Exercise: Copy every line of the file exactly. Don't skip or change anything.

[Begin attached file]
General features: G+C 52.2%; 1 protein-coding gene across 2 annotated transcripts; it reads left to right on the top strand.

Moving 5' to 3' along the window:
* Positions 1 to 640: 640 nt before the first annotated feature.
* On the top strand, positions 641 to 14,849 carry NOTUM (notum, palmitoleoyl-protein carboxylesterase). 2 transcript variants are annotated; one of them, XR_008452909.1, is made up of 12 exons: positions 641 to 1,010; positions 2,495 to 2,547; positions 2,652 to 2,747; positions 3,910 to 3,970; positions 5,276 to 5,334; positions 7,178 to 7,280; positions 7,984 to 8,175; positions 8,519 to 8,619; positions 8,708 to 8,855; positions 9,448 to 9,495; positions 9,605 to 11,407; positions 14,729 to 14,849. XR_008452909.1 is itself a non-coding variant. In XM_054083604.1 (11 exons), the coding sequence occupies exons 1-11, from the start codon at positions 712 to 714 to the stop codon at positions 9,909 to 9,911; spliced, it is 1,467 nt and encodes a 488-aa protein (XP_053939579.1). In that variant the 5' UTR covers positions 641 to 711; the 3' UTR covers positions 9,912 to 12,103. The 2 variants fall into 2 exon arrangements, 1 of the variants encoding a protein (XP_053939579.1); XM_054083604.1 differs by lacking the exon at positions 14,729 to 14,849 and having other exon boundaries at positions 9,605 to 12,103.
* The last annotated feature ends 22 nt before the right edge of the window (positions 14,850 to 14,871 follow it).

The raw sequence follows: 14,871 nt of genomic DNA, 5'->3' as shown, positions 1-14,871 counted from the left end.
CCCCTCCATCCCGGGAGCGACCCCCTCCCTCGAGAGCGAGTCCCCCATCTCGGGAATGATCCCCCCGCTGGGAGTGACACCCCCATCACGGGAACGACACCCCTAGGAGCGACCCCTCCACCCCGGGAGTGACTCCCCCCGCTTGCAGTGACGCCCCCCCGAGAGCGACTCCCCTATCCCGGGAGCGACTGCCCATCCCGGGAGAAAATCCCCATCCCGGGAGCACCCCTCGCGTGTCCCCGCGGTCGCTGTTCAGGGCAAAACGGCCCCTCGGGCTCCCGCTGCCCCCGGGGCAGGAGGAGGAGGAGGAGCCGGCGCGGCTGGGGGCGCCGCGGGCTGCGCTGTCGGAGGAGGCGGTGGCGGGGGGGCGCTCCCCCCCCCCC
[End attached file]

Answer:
General features: G+C 52.2%; 1 protein-coding gene across 2 annotated transcripts; it reads left to right on the top strand.

Moving 5' to 3' along the window:
* Positions 1 to 640: 640 nt before the first annotated feature.
* On the top strand, positions 641 to 14,849 carry NOTUM (notum, palmitoleoyl-protein carboxylesterase). 2 transcript variants are annotated; one of them, XR_008452909.1, is made up of 12 exons: positions 641 to 1,010; positions 2,495 to 2,547; positions 2,652 to 2,747; positions 3,910 to 3,970; positions 5,276 to 5,334; positions 7,178 to 7,280; positions 7,984 to 8,175; positions 8,519 to 8,619; positions 8,708 to 8,855; positions 9,448 to 9,495; positions 9,605 to 11,407; positions 14,729 to 14,849. XR_008452909.1 is itself a non-coding variant. In XM_054083604.1 (11 exons), the coding sequence occupies exons 1-11, from the start codon at positions 712 to 714 to the stop codon at positions 9,909 to 9,911; spliced, it is 1,467 nt and encodes a 488-aa protein (XP_053939579.1). In that variant the 5' UTR covers positions 641 to 711; the 3' UTR covers positions 9,912 to 12,103. The 2 variants fall into 2 exon arrangements, 1 of the variants encoding a protein (XP_053939579.1); XM_054083604.1 differs by lacking the exon at positions 14,729 to 14,849 and having other exon boundaries at positions 9,605 to 12,103.
* The last annotated feature ends 22 nt before the right edge of the window (positions 14,850 to 14,871 follow it).

The raw sequence follows: 14,871 nt of genomic DNA, 5'->3' as shown, positions 1-14,871 counted from the left end.
CCCCTCCATCCCGGGAGCGACCCCCTCCCTCGAGAGCGAGTCCCCCATCTCGGGAATGATCCCCCCGCTGGGAGTGACACCCCCATCACGGGAACGACACCCCTAGGAGCGACCCCTCCACCCCGGGAGTGACTCCCCCCGCTTGCAGTGACGCCCCCCCGAGAGCGACTCCCCTATCCCGGGAGCGACTGCCCATCCCGGGAGAAAATCCCCATCCCGGGAGCACCCCTCGCGTGTCCCCGCGGTCGCTGTTCAGGGCAAAACGGCCCCTCGGGCTCCCGCTGCCCCCGGGGCAGGAGGAGGAGGAGGAGCCGGCGCGGCTGGGGGCGCCGCGGGCTGCGCTGTCGGAGGAGGCGGTGGCGGGGGGGCGCTCCCCCCCCCCC